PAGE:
When we occupied an air base in Hungary I was told by a couple living on a farm close by that the labor battalion I had served in was stationed there until October . Although I had met a few decent Germans, my heart was filled with bitter rancor towards that race for causing so much misery, until I saw German prisoners we captured. In those moments my hatred evaporated and turned into pity. When I looked into their fear stricken faces, I didn't see the formidable, invincible, proud and arrogant members of the master race. What I saw was terrified, defeated mere mortals and, I confess, I felt sorry for them. I knew that where they were going their lives wouldn't be too pleasant. Among those we captured towards the end of 1944 were quite a few fourteen and fifteen year old boys with faces of peaches and cream. It was obvious that their ranks were so depleted that children had to fill the void.

There was one particularly cruel practice in the Russian army that astonished me. There were literally millions of Russian P.O.W.'s held by the Germans who were accorded savage treatment. If any of them miraculously managed to escape and reach our lines, they were invariably accused of espionage. They were, of course, interrogated and forced to confess and sent to Siberia. Those that refused to confess were shot. It was just inconceivable to the suspicious Russian mind that anyone could possibly escape German captivity. Of course, very few managed to escape.

After the fighting ended I spent my days in idleness, visiting several towns in Austria until July, 1945, when I was discharged and traveled by train first to Budapest spending a few days there, then to Brno where I stopped for a few days sleeping over in army barracks. My final destination was Munkatchevo. There I learned that the Soviet Union had annexed Sub-Carpathian Ruthenia and changed the name Ruthenia to Ukraine. There I met several people from Verecky who acquainted me with the stark reality. From them I learned of the magnitude of the Nazis' savagery .Later on my brother Morris arrived and related his experience during the Holocaust. It was then that I realized that my war experience was a pleasure cruise compared to what he went through. In May, 1944, he, Mother, Hersch Leib and Zalman and all Jews from Verecky were shipped in cattle cars to the death camp "Auschwitz." There, Mother and Zalman were led straight to the gas chamber. Morris, then aged fifteen, was taken by the hand by my brother Hersch Leib on one side and my cousin Hersch Leib Teichman on the other side and pulled through the line of those selected for work. If not for those two, he would probably have ended up in the crematorium. Later, they were transferred to a camp in Austria called Mauthausen. I am not going to describe the unspeakable suffering they endured. That is illustrated in Morris's memoirs. My cousin Hersch Leib Teichman also survived but my brother Hersch Leib died in Mauthausen from dysentery .Uncle Moishe and Aunt Dachel perished in Auschwitz and their daughter Bashia died a few days after liberation, ironically, from rich food.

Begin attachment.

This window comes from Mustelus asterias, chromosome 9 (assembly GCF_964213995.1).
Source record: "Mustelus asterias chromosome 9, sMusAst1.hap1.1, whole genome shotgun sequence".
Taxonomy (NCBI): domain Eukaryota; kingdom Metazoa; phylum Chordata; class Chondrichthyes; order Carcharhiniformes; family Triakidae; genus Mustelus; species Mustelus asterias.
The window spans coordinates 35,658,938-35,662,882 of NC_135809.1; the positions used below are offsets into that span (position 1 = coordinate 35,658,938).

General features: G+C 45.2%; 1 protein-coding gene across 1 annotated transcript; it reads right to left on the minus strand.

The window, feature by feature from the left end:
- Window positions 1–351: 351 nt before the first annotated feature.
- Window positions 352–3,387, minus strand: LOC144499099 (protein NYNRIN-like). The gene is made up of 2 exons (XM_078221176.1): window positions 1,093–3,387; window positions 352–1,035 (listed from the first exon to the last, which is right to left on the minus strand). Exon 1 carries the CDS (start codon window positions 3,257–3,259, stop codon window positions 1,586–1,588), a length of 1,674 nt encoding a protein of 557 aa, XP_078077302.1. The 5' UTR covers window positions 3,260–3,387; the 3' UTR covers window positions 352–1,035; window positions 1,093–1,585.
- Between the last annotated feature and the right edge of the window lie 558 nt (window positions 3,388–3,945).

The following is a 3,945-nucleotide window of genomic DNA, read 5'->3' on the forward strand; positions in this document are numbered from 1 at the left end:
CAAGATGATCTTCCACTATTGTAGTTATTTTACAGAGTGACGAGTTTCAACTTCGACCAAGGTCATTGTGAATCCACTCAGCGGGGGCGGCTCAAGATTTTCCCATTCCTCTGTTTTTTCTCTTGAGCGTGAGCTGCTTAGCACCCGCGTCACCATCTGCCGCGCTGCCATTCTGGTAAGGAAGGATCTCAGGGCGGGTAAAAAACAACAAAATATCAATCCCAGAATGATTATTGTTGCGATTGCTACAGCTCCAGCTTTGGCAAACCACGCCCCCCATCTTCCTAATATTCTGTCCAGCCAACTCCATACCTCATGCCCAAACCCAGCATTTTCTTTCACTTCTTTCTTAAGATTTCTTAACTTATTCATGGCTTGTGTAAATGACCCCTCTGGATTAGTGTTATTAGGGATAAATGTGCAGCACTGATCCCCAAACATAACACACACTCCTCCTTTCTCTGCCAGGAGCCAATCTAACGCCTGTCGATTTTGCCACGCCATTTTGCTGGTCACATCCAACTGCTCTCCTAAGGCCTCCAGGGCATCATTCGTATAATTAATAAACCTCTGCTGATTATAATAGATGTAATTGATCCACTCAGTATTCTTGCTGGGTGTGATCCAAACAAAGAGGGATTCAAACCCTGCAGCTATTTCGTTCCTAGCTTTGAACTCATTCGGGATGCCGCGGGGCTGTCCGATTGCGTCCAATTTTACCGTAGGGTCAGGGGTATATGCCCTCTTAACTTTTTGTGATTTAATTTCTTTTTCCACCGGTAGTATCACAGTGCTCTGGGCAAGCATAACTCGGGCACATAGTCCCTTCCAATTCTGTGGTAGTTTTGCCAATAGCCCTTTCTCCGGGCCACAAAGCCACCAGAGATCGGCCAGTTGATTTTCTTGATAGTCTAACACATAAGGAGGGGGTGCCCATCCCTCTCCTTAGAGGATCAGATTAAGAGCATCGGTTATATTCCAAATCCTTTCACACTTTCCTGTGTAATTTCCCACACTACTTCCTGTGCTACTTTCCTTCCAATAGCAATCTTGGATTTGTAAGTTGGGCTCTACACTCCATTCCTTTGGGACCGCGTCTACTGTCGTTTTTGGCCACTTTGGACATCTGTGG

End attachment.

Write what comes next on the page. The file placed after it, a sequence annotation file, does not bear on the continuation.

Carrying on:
While in Mukatchevo, for sustenance I worked in a tailor shop. After a while Morris, my compatriots and I visited Verecky. That was a mistake. Walking on the main street where most of the Jewish people lived and seeing the destruction was a traumatic experience. All the homes were stripped of the doors and windows. They were dark, empty shells. Where there gad been light, life, song and the sound of children's voices, there was eerie silence. All that was left of the homes of my parents and grandfather were piles of rubble. Among the debris of Grandfather's home I found a postcard written in 1939 by the rabbi advising Grandfather not to go to America. We slept over in a peasant barn and left next day for Mukatchevo. I came away from Verecky deeply dejected, seeking oblivion in drinks.

In September, 1945, we decided to start on our way
to Palestine. Our first stop was Budapest where I joined a kibbutz (collective farm) and Morris, aged sixteen and not eligible to join the kibbutz, joined a youth group whose objective was the same destination as ours. We decided to meet either in Vienna or Badgastein. After a few weeks in Budapest we were on our way to the above-mentioned destinations but Morris was nowhere to be found. The first time after we parted I heard of him was that he came to the U.S. on a youth quota. Badgastein was a beautiful resort town nestled in the Austrian Alps. It had been frequented by Hitler and other nazi big wigs. There we took up residence in luxurious villas and lived the good life, the sweet life of leisure, rest and relaxation. In the end of December, 1945, we were trucked to a D.P. transit camp in Como, which is located in northern Italy near the Swiss border. On the way, we traveled through Salzburg, Mozart's birth place. It was in Como that I met Lilly Lebovitz, your mom. I noticed her standing in the chow line, decided to establish a relationship, and without delay walked over. I introduced myself and engaged her in a conversation. She told me she was born on May 10' 1928, in Mukatchevo and that she and her sister Leah, who was there with her, were the only two of a family of seven that survived the horrors of Auschwitz and Reichenbach. After I got to know her better, I joined her kibbutz without a moment's hesitation.

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Boris Segelstein